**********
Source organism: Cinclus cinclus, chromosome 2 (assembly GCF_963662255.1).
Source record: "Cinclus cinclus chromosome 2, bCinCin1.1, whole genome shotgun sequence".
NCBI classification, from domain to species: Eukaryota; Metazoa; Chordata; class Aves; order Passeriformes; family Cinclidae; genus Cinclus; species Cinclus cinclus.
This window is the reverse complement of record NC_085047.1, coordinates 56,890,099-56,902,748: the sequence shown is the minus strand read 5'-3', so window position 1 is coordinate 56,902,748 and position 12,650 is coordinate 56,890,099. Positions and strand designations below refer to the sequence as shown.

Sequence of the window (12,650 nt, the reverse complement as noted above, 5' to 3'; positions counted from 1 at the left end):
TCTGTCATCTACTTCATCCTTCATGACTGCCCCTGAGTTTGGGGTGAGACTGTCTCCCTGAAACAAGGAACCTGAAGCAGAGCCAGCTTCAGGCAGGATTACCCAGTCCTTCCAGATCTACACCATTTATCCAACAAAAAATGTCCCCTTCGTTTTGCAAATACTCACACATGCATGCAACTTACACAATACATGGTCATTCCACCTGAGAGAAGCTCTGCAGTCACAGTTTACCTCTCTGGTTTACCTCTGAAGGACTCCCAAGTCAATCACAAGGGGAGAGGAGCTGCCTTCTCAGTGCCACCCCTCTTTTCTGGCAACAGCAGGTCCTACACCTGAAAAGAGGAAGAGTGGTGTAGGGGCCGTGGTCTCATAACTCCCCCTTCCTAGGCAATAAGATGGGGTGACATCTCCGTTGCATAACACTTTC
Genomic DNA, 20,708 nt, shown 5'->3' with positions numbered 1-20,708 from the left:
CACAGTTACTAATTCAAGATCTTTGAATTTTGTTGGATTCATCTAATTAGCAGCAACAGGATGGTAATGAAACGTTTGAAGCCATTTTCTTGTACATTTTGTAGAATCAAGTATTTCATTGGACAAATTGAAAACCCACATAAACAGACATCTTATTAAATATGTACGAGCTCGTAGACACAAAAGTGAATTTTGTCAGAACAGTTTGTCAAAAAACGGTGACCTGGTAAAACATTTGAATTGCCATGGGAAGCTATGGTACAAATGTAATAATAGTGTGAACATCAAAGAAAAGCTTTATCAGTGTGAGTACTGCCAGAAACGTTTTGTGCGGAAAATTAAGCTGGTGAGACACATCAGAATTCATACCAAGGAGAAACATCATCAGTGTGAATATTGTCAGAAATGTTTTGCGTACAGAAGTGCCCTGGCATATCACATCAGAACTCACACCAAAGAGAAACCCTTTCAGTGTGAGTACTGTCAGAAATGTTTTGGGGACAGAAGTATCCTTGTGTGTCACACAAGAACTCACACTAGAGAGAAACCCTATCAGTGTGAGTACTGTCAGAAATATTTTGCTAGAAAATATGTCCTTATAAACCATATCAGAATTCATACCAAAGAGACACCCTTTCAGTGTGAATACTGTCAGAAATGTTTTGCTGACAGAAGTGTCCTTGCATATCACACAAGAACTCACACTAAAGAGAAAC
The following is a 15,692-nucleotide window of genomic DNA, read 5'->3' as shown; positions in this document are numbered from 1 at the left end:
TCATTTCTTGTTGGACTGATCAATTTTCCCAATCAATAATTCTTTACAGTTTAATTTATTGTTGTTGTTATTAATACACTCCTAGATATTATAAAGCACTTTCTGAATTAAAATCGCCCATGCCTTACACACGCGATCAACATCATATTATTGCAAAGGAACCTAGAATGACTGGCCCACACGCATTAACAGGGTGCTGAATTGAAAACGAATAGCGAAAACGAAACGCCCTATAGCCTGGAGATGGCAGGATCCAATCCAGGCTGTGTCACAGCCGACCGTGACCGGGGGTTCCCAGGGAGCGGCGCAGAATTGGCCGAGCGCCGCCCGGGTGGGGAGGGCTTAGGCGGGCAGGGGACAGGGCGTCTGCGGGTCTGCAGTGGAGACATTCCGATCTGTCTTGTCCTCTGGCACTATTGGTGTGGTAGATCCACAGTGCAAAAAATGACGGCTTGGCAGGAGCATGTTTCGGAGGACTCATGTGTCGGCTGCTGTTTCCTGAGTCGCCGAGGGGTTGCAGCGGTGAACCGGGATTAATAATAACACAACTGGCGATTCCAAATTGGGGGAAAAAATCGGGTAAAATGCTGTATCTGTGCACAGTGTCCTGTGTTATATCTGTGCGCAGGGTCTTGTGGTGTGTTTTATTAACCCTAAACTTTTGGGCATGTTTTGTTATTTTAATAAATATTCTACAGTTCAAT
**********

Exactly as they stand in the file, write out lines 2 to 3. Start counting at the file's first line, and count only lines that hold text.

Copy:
Source record: "Cinclus cinclus chromosome 2, bCinCin1.1, whole genome shotgun sequence".
NCBI classification, from domain to species: Eukaryota; Metazoa; Chordata; class Aves; order Passeriformes; family Cinclidae; genus Cinclus; species Cinclus cinclus.